Tuesday, February 3, 2009
Today two people are dis-appointed (Daschle and Killefer), the Senate is debating the stimulus bill in very discordant terms, and I'm left -- I admit it -- disheartened, dispirited, disillusioned, disgruntled, discouraged, dismayed.
Surely at some point Obama knew the trouble his appointees had, before he actually nominated them. And whereas I think each of them indeed had impressive credentials and were -- problems aside -- excellent choices, there must have been people similarly ready for the job but less encumbered. Or is it that in Washington everybody is dirty, and it's just a matter of relative spoilage? Failure to pay unemployment tax for domestic employees hardly seems fatal compared to the Daschled doings, but the timing was unfortunate. Is the best one can say.
This stuff is bad, but what bothers me far more are the troubles of the "Recovery and Reinvestment Act," the stimulus package. During the transition period, I was under the impression -- because Obama said his team would be working with Congress to have a bill ready to sign on that fabled "Day One" -- that there'd be some sort of working group, inclusive, business-like, able, coming up with a sensible and smart plan capable of bipartisan support. Instead, what seems to have happened is that the House bill was produced nearly single-handedly by David Obey, Chair of Appropriations. I don't know a thing about him, really; but for whatever reason he saw fit to fill the bill with complexities and pet projects.
In a charged political climate -- or even in a level-headed one -- there will never be common ground in all matters: Republicans think tax cuts are the one and only solution for any problem, and Democrats want spending programs. Never mind that the tax cuts of Reagan, Bush, and Bush all led to economic calamity and that the Clinton tax hikes led to balanced budget and soaring economy. Some things will never change.
Still, it's my impression that the Obama team has been much more hands-off than it ought to have been. It's surprising and even shocking to me that there is so much chaff in the stimulus bills and so little consensus. To me, it speaks of hypomanagement.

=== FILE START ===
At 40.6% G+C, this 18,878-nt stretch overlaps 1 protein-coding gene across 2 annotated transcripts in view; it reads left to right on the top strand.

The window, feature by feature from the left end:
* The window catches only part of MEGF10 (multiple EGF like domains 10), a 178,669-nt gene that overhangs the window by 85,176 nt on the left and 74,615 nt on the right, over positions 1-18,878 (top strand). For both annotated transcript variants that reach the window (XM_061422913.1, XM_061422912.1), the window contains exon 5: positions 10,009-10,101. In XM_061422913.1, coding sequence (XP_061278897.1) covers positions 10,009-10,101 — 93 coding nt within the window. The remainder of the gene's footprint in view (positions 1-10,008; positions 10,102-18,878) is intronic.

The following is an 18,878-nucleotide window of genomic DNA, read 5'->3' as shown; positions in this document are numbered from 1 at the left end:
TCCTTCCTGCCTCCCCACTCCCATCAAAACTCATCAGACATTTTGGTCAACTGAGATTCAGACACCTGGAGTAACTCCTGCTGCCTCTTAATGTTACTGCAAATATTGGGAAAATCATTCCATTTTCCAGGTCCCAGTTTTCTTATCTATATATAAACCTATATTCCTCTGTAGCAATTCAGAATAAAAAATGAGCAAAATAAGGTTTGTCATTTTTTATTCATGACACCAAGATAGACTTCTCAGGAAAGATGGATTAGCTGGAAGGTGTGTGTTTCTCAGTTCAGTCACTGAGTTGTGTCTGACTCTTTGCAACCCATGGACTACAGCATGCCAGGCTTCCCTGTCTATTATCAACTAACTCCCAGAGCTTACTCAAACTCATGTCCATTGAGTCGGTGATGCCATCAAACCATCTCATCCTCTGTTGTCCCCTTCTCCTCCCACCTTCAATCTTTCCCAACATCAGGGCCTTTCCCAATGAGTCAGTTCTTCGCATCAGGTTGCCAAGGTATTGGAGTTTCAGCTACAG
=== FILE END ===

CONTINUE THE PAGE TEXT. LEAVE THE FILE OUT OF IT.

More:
Before my more oppositional readers (two among, what, ten?) get a four-hour problem and have to seek medical attention, let me say I think the Republican leaders and followers in Congress are a pathetic bunch of losers who see a chance to bring down Obama's approval numbers and will stop at nothing -- not even the collapse of the economy -- to achieve it. They push the same tired tax cuts with no basis for belief they'll work -- since they never have. Their delight in gumming up the works knows no bounds. It's not as if I think they deserve much credence.
But surely there was a way to have avoided the current stalemate. Or to have made the plan so clearly smart that the Republicans -- many of whom would vote against anything -- would simply look like idiots in opposition. With active leadership the bills could have been far more streamlined, comprehensible, and defensible. President Obama is heading to the airways tonight to drum up support. I hope he makes the case. Meanwhile, what I really hope is that behind the scenes he'll get in there and get dirty: it's less about accomodating the tired Republicans than it is about getting the Democrats to slim down and wise up.